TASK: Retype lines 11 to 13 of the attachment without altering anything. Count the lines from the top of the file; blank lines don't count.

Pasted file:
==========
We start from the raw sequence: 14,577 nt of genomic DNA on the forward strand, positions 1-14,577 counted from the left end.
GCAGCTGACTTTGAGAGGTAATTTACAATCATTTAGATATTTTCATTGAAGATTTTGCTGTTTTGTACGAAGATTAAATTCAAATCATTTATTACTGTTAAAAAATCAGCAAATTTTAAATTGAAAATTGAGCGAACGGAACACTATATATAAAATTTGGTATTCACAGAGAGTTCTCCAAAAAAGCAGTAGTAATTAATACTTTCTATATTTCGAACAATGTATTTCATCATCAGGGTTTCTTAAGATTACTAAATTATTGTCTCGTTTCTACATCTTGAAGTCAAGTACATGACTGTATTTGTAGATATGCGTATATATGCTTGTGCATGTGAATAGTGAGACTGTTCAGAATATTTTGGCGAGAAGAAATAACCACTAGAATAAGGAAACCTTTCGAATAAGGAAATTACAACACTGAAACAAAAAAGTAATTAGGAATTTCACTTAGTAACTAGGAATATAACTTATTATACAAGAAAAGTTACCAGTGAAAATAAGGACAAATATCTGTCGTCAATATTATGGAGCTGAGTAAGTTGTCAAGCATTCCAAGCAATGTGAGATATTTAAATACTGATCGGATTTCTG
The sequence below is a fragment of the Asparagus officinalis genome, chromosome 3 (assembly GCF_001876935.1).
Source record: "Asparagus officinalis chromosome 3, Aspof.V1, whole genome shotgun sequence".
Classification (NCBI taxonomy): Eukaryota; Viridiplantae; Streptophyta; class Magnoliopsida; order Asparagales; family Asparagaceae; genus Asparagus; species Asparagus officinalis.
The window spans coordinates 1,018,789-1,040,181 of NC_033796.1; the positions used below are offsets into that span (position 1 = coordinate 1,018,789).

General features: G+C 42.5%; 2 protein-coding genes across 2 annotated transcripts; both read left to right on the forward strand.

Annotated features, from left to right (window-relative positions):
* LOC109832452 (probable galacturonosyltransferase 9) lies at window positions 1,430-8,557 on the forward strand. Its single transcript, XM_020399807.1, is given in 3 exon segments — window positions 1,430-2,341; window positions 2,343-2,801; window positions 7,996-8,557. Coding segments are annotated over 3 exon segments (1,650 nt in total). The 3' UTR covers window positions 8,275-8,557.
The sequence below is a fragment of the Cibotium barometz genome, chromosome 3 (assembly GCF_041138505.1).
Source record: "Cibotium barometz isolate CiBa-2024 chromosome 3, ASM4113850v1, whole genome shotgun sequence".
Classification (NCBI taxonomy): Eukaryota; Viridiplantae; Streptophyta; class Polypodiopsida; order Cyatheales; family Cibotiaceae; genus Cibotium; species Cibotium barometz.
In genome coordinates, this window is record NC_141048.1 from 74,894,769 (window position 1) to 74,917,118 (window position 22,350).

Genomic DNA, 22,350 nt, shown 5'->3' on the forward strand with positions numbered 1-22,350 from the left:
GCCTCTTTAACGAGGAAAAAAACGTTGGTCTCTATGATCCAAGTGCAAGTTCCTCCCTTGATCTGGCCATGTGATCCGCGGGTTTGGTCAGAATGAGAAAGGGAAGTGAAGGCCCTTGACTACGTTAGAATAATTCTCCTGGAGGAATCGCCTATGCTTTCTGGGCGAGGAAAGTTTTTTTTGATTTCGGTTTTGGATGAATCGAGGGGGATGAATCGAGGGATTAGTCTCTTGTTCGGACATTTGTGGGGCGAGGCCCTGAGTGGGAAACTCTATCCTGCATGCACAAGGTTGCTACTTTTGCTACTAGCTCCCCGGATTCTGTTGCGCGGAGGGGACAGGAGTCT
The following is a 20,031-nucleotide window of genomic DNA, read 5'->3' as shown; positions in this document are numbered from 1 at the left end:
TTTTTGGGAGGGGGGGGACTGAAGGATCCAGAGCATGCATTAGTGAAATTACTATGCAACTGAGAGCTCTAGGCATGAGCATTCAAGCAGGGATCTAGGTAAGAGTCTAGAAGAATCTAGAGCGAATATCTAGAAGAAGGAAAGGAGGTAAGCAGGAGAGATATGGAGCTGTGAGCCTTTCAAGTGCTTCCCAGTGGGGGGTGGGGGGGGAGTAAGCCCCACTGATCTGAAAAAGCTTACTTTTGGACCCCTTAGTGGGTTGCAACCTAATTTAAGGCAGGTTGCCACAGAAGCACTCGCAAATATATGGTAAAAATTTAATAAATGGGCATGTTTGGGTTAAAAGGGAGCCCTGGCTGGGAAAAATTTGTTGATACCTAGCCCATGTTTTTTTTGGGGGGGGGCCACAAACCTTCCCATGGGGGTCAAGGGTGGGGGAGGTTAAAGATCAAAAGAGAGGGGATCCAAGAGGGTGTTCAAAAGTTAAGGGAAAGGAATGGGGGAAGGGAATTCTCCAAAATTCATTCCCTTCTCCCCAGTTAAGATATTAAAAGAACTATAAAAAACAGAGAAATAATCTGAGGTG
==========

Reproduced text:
Source record: "Cibotium barometz isolate CiBa-2024 chromosome 3, ASM4113850v1, whole genome shotgun sequence".
Classification (NCBI taxonomy): Eukaryota; Viridiplantae; Streptophyta; class Polypodiopsida; order Cyatheales; family Cibotiaceae; genus Cibotium; species Cibotium barometz.
In genome coordinates, this window is record NC_141048.1 from 74,894,769 (window position 1) to 74,917,118 (window position 22,350).